In many ways this is the archetypal light music disk. It’s exactly what many people would think of when the words light music are mentioned – orchestral arrangements of show and film tunes in lush, string dominated sound, with a discreet drum-kit somewhere in the background in the up tempo numbers.
 

Richard Rodgers’s June Is Bustin’ Out All Over – a real rollicking tune from Carousel – is the perfect example of this; it’s a very racy arrangement. Henry Mancini’s theme for the film The Glenn Miller Story contains a lovely trombone line and some fulsome strings, but no feeling of the dance band which Miller led, and surely that is what this film theme should be doing. Isn’t it? The selection from Guys and Dolls is most welcome. For me, this is the Broadway show, great tunes, fabulous characters, stunning dialogue and lyrics and music which you never tire of hearing. Geraldo’s orchestra makes a glorious sound in this exciting arrangement. Harold Arlen’s It’s Only A Paper Moon, (what a tune!), receives a fast, pizzicato, treatment from David Rose in what, I assume, must be one of his own arrangements. Bob Farnon’s version of Secret Love is splendid and the theme from Anastasia is restrained and rather tender, despite the Hollywood hothouse sound. 

Both Ivor Novello and Nino Rota receive supreme service from the great Sidney Torch – the selection from The Dancing Years is most welcome here for Novello seems to have fallen from favour in recent years and his voice has been silenced. Herman Hupfield’s classic As Time Goes By found popularity through it’s inclusion in the film Casablanca, but it was written some ten years before Bogart told Sam to play the tune, telling him “You played it for her, you can play it for me!” The rest is history.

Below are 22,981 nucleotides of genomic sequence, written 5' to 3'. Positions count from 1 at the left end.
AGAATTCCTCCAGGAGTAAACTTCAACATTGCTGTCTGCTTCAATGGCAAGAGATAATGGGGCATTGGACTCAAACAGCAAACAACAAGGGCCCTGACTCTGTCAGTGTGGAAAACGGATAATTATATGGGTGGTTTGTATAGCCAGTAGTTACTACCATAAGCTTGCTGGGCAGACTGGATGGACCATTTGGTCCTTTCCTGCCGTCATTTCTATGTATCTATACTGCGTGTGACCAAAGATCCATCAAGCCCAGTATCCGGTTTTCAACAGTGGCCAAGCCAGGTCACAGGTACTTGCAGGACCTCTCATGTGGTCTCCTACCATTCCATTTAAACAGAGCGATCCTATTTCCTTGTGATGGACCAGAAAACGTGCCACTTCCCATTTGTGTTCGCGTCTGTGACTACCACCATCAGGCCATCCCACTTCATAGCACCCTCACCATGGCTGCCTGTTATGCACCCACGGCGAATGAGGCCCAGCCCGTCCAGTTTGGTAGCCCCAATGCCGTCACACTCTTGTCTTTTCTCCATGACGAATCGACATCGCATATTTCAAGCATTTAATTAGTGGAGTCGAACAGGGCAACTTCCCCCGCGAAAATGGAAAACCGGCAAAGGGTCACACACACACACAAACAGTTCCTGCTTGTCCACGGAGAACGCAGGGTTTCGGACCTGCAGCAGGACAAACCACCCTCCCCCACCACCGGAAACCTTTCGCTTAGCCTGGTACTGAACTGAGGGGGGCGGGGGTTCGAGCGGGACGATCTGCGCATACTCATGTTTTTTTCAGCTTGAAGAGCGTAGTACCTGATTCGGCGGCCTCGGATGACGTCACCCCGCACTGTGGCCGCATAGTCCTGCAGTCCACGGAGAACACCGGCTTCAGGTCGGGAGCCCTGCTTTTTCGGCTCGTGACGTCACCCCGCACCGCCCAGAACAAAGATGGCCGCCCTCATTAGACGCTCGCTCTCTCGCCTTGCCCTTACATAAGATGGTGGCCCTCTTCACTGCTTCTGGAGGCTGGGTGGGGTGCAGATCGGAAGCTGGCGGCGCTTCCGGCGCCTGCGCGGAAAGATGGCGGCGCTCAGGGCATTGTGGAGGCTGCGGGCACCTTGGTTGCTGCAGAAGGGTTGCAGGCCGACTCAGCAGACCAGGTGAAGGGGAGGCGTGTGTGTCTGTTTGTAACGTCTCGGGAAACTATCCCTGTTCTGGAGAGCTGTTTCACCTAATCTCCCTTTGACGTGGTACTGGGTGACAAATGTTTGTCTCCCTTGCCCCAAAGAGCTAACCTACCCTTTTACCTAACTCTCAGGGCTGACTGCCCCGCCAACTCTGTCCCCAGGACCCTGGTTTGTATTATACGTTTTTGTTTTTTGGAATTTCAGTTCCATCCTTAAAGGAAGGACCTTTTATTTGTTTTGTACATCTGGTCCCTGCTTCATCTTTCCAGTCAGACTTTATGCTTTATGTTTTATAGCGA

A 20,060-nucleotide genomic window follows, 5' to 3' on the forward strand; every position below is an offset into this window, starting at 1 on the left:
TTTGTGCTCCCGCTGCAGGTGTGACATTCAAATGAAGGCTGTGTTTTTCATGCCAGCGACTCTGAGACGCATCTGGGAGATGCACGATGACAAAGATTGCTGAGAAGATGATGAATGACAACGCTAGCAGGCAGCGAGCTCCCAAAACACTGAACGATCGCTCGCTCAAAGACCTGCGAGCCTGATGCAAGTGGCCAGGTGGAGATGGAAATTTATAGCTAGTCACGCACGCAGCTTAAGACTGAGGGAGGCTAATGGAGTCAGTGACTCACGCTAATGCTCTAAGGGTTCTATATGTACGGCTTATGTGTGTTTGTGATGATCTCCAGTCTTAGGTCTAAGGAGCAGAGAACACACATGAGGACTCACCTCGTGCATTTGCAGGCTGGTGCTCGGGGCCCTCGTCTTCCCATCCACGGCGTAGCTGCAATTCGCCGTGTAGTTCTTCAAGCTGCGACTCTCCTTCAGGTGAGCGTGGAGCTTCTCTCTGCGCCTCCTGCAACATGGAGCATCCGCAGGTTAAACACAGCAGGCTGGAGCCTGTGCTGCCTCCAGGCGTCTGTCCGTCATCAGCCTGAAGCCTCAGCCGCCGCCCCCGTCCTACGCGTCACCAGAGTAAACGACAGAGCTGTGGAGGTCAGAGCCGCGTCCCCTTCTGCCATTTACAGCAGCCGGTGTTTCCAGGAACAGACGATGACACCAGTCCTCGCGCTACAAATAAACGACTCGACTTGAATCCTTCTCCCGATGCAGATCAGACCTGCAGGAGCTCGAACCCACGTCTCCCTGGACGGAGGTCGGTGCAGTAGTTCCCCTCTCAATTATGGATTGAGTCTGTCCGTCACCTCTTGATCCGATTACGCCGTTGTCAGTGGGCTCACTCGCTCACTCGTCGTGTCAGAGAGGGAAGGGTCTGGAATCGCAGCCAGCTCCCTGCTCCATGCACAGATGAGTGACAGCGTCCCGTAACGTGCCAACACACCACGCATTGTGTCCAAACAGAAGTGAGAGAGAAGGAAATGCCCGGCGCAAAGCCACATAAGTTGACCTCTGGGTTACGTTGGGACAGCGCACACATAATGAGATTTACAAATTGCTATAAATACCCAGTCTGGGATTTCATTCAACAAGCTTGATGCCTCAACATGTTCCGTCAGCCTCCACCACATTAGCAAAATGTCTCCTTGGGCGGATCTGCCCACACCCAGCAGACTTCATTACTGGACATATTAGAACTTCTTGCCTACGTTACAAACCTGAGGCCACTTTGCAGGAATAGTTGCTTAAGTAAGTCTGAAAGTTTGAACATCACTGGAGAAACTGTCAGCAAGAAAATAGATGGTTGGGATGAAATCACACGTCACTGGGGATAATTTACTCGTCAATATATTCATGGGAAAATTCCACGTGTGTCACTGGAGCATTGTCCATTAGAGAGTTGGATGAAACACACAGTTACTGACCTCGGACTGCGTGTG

Old Devil Moon gets the treatment from Morton Gould and it’s followed by a delicious performance of Arthur Freed’s Wedding of the Painted Doll. The two Percy Faith arrangements are excellent examples of the arranger’s art, especially the tune from My Fair Lady which I would never have thought would get this treatment, and what a delightful version this is. 

The final six tracks are all music for film and present such a variety of styles – Newman’s  Désirée is a French waltz, Young’s Samson And Delilah is all brawn to start with, then mock Eastern, and a big finish. Melachrino’s dark Secret Waltz has a hesitation about it which is most beguiling. Then comes one of the most famous piece of music for film written by and Englishman – Carriage and Pair, a most delightful interlude in a still entertaining film. Addinsell’s The Passionate Friends is a fine score, for a somewhat dull film, and it’s good to be able to hear this excerpt from it for, apart from a single cue on an ASV disk we never get to hear it, except when the film is run on TV. To end, a long dance piece from a film musical set in Edinburgh! Despite Brodszky’s being born in Odessa, this music is as British as you could hope for; 1950s big band sound, huge orchestration and good fun. 

This is another success for this series, and perhaps there is a little more variety in this issue because of the source material; none of these pieces were written as library music, they all had a separate life on stage or in the cinema. Very enjoyable.

Bob Briggs